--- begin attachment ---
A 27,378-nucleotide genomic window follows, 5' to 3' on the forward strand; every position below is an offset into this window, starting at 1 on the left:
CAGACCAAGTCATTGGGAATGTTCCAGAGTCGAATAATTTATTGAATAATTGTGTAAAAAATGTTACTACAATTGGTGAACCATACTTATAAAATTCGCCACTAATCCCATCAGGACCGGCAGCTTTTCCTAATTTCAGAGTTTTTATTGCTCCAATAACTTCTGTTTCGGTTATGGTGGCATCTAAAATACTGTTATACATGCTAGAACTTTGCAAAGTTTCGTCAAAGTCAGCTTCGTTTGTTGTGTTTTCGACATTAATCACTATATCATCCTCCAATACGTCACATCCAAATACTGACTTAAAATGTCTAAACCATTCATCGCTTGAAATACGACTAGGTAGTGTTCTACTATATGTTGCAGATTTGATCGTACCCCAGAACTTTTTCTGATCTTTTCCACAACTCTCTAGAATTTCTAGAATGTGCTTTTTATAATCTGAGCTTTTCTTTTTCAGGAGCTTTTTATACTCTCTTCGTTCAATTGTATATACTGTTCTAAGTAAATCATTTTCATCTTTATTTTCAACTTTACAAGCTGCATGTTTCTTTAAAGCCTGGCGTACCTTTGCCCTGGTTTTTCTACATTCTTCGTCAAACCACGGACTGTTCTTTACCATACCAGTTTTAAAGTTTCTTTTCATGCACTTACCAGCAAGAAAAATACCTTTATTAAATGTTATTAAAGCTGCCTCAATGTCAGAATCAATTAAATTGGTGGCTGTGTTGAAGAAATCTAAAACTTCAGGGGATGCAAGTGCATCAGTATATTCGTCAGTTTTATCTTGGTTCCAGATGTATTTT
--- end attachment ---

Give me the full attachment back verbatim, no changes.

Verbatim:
A 27,378-nucleotide genomic window follows, 5' to 3' on the forward strand; every position below is an offset into this window, starting at 1 on the left:
CAGACCAAGTCATTGGGAATGTTCCAGAGTCGAATAATTTATTGAATAATTGTGTAAAAAATGTTACTACAATTGGTGAACCATACTTATAAAATTCGCCACTAATCCCATCAGGACCGGCAGCTTTTCCTAATTTCAGAGTTTTTATTGCTCCAATAACTTCTGTTTCGGTTATGGTGGCATCTAAAATACTGTTATACATGCTAGAACTTTGCAAAGTTTCGTCAAAGTCAGCTTCGTTTGTTGTGTTTTCGACATTAATCACTATATCATCCTCCAATACGTCACATCCAAATACTGACTTAAAATGTCTAAACCATTCATCGCTTGAAATACGACTAGGTAGTGTTCTACTATATGTTGCAGATTTGATCGTACCCCAGAACTTTTTCTGATCTTTTCCACAACTCTCTAGAATTTCTAGAATGTGCTTTTTATAATCTGAGCTTTTCTTTTTCAGGAGCTTTTTATACTCTCTTCGTTCAATTGTATATACTGTTCTAAGTAAATCATTTTCATCTTTATTTTCAACTTTACAAGCTGCATGTTTCTTTAAAGCCTGGCGTACCTTTGCCCTGGTTTTTCTACATTCTTCGTCAAACCACGGACTGTTCTTTACCATACCAGTTTTAAAGTTTCTTTTCATGCACTTACCAGCAAGAAAAATACCTTTATTAAATGTTATTAAAGCTGCCTCAATGTCAGAATCAATTAAATTGGTGGCTGTGTTGAAGAAATCTAAAACTTCAGGGGATGCAAGTGCATCAGTATATTCGTCAGTTTTATCTTGGTTCCAGATGTATTTT